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Configuring a computer for ICS from an existing peer to peer network

I have a peer-to-peer network set up with about 12 computers.  Each computer currently has a static IP address and we connect to the Internet via a DSL modem connected directly to our hub.  The computers are running Windows 2000 Pro or XP Pro and have Norton Internet Security (including anti-virus).  We are switching to a new DSL provider with a single static IP.  I have installed a second ethernet card in a system with 2000Pro for use as the ICS host (referred to as file server) and reconfigured the card to connect to the new DSL modem.  I can access the Internet and email from the file server.  I’ve configured this computer for Internet sharing including configuring the default ports.  I’ve taken 2 of the other computers, reconfigured the TCP/IP for automatic IP addresses, and can access the file server.  I’ve reconfigured Norton to allow access for the new IP address ranges. I’ve even moved the 3 computers for this test to a separate hub to isolate them from the existing network.

Problem:

I cannot access the Internet from the other computers.  From these computers, I can ping (get a response from a ping) both cards on the file server but cannot ping the gateway or the DNS servers as I can from the file server.  I’ve disabled the Norton temporarily but it doesn’t help and I don’t want to run my file server without a firewall.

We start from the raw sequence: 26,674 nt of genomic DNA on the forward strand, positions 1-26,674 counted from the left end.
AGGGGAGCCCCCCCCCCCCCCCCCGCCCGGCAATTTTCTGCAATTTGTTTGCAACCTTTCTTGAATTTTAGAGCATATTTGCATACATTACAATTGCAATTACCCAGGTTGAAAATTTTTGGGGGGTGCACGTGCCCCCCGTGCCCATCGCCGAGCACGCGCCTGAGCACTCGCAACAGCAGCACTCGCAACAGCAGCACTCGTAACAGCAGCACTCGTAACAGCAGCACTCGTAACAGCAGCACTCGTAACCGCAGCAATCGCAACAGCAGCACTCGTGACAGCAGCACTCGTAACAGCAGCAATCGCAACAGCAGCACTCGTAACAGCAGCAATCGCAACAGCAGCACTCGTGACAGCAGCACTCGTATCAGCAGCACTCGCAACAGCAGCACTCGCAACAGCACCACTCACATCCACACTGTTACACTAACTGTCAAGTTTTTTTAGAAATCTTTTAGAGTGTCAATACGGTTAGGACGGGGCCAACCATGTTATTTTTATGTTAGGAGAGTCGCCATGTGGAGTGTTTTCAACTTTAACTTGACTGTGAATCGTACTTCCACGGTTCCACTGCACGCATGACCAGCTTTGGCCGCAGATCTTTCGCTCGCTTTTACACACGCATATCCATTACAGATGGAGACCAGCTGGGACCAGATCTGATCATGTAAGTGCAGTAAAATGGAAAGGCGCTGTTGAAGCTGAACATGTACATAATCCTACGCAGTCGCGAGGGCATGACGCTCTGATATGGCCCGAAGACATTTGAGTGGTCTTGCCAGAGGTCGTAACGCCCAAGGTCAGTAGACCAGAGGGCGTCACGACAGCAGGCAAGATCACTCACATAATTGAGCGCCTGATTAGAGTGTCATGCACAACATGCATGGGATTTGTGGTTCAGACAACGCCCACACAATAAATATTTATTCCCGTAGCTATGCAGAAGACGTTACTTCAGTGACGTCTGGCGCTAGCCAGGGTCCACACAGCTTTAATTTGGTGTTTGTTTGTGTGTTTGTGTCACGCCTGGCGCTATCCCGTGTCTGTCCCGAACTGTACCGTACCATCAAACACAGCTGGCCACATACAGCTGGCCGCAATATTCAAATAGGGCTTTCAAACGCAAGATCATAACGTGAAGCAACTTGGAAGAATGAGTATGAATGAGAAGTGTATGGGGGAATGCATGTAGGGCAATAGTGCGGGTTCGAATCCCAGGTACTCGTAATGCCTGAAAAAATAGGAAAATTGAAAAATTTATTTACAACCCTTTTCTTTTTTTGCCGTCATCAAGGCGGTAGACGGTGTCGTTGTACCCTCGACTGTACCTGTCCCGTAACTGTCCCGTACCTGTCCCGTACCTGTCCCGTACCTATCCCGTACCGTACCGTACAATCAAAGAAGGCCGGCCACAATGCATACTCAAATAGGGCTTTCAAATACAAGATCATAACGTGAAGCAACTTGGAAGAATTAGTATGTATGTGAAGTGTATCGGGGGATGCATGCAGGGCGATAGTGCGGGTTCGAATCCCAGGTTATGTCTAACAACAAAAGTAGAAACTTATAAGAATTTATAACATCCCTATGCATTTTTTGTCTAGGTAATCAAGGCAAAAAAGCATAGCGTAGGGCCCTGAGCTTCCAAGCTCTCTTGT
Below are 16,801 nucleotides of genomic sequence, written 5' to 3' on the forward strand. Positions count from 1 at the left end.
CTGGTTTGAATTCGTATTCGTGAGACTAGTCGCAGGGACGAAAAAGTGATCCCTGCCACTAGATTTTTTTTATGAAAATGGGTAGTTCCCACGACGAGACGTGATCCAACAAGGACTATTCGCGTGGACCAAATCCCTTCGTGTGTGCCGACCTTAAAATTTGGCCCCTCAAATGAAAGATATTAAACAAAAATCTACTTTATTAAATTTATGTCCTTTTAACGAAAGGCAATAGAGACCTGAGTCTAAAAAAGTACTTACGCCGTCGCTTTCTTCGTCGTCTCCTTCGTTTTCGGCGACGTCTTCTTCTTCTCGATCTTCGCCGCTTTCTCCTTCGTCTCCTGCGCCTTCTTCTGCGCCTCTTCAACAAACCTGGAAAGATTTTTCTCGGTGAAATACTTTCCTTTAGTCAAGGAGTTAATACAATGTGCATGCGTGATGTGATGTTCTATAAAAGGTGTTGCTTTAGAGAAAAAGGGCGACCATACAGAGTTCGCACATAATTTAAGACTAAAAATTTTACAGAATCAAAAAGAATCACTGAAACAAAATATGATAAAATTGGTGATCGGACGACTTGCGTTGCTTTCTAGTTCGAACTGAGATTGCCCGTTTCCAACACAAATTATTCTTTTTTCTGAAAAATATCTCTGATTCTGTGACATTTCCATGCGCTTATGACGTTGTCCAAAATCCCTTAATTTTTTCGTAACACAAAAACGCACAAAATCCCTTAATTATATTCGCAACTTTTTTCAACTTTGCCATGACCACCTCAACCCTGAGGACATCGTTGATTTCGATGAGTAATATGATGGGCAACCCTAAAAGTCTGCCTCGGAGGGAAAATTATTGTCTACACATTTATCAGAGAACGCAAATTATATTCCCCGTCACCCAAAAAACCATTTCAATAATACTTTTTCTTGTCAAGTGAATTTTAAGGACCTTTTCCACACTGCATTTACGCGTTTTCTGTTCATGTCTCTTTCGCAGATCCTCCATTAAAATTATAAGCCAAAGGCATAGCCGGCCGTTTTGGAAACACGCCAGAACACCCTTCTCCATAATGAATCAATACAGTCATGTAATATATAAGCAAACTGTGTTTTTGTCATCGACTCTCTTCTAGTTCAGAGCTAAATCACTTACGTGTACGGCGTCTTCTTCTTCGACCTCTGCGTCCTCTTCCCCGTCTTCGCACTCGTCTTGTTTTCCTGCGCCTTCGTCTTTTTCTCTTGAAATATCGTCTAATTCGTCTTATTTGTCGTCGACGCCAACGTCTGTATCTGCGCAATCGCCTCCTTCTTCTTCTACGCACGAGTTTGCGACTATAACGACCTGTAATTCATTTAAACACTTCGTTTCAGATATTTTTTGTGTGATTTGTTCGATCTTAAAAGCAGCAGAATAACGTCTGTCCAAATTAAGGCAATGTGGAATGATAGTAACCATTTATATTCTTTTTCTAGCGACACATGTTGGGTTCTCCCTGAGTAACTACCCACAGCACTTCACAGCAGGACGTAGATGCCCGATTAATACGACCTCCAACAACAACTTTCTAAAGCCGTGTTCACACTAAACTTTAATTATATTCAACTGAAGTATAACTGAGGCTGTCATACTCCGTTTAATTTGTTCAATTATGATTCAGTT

Questions:

Even though I’ve disabled Norton’s on all systems, is there something that could be running in the background that is still blocking the connection?
Should I completely remove all network connections from all machines and start over as if it were a new network since the original network was configured as peer-to-peer?
Is there something else I missed?
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DWG57
Asked:
DWG57
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1 Solution
 
Pete LongConsultantCommented:
you dont say what OS the clients are?

To Troubleshoot ICS
http://www.practicallynetworked.com/sharing/ics/ics_troubleshoot.htm
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Pete LongConsultantCommented:
if there are any XP machines in the equation ensure ICF is disabled on them

Windows XP Built in Firewall (ICF)

The (Internet Connection Firewall) that ships with XP while not a bad thing us usually the cause of most home networking "woes"

You should get a reliable Firewall if you spend any time online

***Not Free***
Zone Alarm http://www.zonelabs.com/store/content/home.jsp
Norton http://www.symantec.com/sabu/nis/npf/
Black Ice http://blackice.iss.net/

***To Disable Windows XP Firewall***

1.  Open Network Connections (Click Start, click Control Panel, and then double click Network Connections.)
 
2.  Click the Dial up, LAN or High–Speed Internet connection that you want to protect, and then, under Network Tasks, click Change settings of this connection.
 
3.  On the Advanced tab, under Internet Connection Firewall, select the following:  Clear the Protect my computer and network by limiting or preventing access to this computer from the Internet check box. This disables the firewall, your computer and network are then vulnerable to intrusions.
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DWG57Author Commented:
The ICS was set up on a system running 2000 Pro and of the 2 clients, one was 2000 Pro and one was XP Pro
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Pete LongConsultantCommented:
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Pete LongConsultantCommented:
your call?
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